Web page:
DATE: May 1, 2019
VENUE: USC Hospitality Center. Hilton Head, Room 103
*Chairman Gordon Haist expressed appreciation to Gerry Schroeter, Neil Funnell, Isam Sakati and other committee members for the year’s programs and then introduced the presenters:
*James Copeland, chief enforcement attorney of the S.C. Department of Consumer Affairs, explained that the 1974 Consumer Protection Code governs what is called “supervised lending,” or non-depository lending. It requires lenders doing more than $150,000 worth of business annually to register with the state. However, the state has no usury laws and interest rates are not capped on payday and car title loans.
Before 1982, South Carolina capped interest at 36 percent for small loans. Then the state deregulated rates to allow the market to set them. Currently, rates start at 39% and range up to 600% on secured (car title) loans and start at 37% and range up to 780% on unsecured (such as payday) loans. Mr. Copeland said that customers buy various goods on credit at up to 49% interest rates, making the point that customers are willing to pay such interest.
Car title loans require lenders to make a “good faith effort” that customers have an ability to make required payments. They also have to tell customers what the loans are going to cost them under various circumstances and give them written material on the subject. Payday loans are capped at $550, and a 2010 law prohibits new lending to customers with outstanding loans or missed payments. Those lenders also have to disclose information about costs.
The state’s number of these “supervised lenders” has increased from 2,429 in 1989 to 5,161 in 2015. In 2014 South Carolinians entered into 1,565,961 transactions for such loans totaling $2,361,560,291.
“There is a legitimate market for these lenders and they are legitimate businesses in South Carolina,” Mr. Copeland said.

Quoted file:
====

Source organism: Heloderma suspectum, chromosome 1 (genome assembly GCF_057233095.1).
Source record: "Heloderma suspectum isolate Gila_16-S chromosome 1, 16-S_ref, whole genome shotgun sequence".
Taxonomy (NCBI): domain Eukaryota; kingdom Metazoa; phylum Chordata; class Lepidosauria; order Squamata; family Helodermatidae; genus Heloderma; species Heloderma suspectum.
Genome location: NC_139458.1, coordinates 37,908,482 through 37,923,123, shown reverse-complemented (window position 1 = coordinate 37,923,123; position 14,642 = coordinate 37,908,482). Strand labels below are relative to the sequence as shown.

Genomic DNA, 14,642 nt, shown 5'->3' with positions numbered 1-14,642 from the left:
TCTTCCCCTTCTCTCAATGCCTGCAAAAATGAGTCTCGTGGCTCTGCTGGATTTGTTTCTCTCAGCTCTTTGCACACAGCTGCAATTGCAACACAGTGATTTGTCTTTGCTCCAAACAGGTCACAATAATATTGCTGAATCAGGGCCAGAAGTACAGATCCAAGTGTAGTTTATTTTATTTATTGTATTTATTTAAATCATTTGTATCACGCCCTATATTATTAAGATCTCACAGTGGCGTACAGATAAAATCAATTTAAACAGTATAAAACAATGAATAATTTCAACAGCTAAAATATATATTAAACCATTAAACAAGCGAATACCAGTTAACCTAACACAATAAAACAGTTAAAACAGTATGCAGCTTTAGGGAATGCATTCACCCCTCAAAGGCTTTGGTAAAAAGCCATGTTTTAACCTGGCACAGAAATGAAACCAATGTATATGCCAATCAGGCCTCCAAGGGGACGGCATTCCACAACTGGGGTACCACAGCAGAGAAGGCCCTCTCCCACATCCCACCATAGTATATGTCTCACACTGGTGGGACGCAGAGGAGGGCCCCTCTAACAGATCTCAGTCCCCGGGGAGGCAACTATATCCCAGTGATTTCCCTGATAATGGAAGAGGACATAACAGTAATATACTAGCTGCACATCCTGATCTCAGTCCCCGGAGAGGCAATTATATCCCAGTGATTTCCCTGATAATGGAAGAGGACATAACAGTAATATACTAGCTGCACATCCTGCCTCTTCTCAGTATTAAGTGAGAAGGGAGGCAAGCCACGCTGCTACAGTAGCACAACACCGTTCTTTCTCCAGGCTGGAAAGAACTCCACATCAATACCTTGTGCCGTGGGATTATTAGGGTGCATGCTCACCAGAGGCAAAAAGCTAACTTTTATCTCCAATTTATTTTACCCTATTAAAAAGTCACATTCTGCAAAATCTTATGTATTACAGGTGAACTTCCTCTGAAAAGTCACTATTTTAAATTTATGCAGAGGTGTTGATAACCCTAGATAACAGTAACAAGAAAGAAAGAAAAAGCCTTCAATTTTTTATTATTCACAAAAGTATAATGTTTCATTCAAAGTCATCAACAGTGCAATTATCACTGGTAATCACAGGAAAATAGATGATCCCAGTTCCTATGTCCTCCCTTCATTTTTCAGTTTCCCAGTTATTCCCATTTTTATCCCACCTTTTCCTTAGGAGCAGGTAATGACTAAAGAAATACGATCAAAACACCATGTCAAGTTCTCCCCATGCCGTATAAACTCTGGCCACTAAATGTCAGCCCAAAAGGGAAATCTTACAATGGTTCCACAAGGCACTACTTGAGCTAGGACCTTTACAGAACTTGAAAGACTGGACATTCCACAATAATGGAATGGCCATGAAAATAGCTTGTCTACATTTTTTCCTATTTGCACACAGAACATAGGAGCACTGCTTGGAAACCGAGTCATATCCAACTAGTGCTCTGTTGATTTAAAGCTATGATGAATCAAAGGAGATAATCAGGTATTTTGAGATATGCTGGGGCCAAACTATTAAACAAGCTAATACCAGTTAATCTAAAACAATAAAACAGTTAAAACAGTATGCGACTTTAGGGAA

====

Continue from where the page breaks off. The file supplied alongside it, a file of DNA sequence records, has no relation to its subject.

*Fred Leyda, administrator of Beaufort County’s Department of Human Services and chairman of the county’s Human Affairs Alliance, and Ben Boswell of his staff, described the demographics of the population using payday and car title loans. A high percentage of customers have no college education and income of less than $40,000. Typically, they are renters, and many are disabled in some way or unemployed for other reasons. African Americans and Hispanic migrant workers are a high percentage of the customers. Most are parents. Most are unmarried.
“Sometimes people are blinded by life,” he said. For example, a registered nurse with a daughter in private school, had to help her mother who lingered for many months after a diagnosis of terminal cancer. The nurse’s savings were depleted through the care of her mother, and then the recession hit. She found herself in a cycle of payday loans. As soon as she would pay off one loan, the lender would have another loan check ready for her. She found herself in a deeper and deeper financial hole.
“What can be done?” Mr. Leyda asked. “It’s worth noting that the military are not allowed to take out such loans,” he said.
*Ben Boswell presented maps showing which states allow such lending businesses and which do not. In general, in this country, it is the states with poorer populations that have payday and car title lenders.
*Accountant Dave Mortimer, program chair and a former New Jersey elected official, gave a brief definition and overview of ethics in our society and then gave an example of the kind of person drawn into the payday and car title loan companies. Someone living paycheck to paycheck is driving home from work on Monday when his car breaks down. It needs a $100 repair job. The driver needs to buy groceries. He also needs to pay a utility bill on Wednesday to avoid a disconnection and an eventual reconnection fee, maybe even a deposit to get power turned on again to his house. He has no credit card, savings or personal acquaintance to whom he can turn to borrow money or arrange a ride to work. His credit score would prohibit a loan from a bank. If he wrote a check that bounced, the car mechanic and the bank would charge a fee.
Where does he turn? To a lawful, regulated and licensed payday or car title lender.
*Members of the audience made comments and offered questions:
This was an education for most of us regarding the problems associated with Ethical Factors in Payday and Car Title Loans in South Carolina. Our sincere thanks to Jim Copeland, Fred Leyda, Ben Boswell and Dave Mortimer for clarifying and opening the discussion on this very controversial topic. Thanks also to Betsy Doughtie for suggesting and coordinating this Seminar, Gordon Haist for Moderating and, as per usual, Fran Bollin for her faithful note-taking and outstanding summary of our meeting.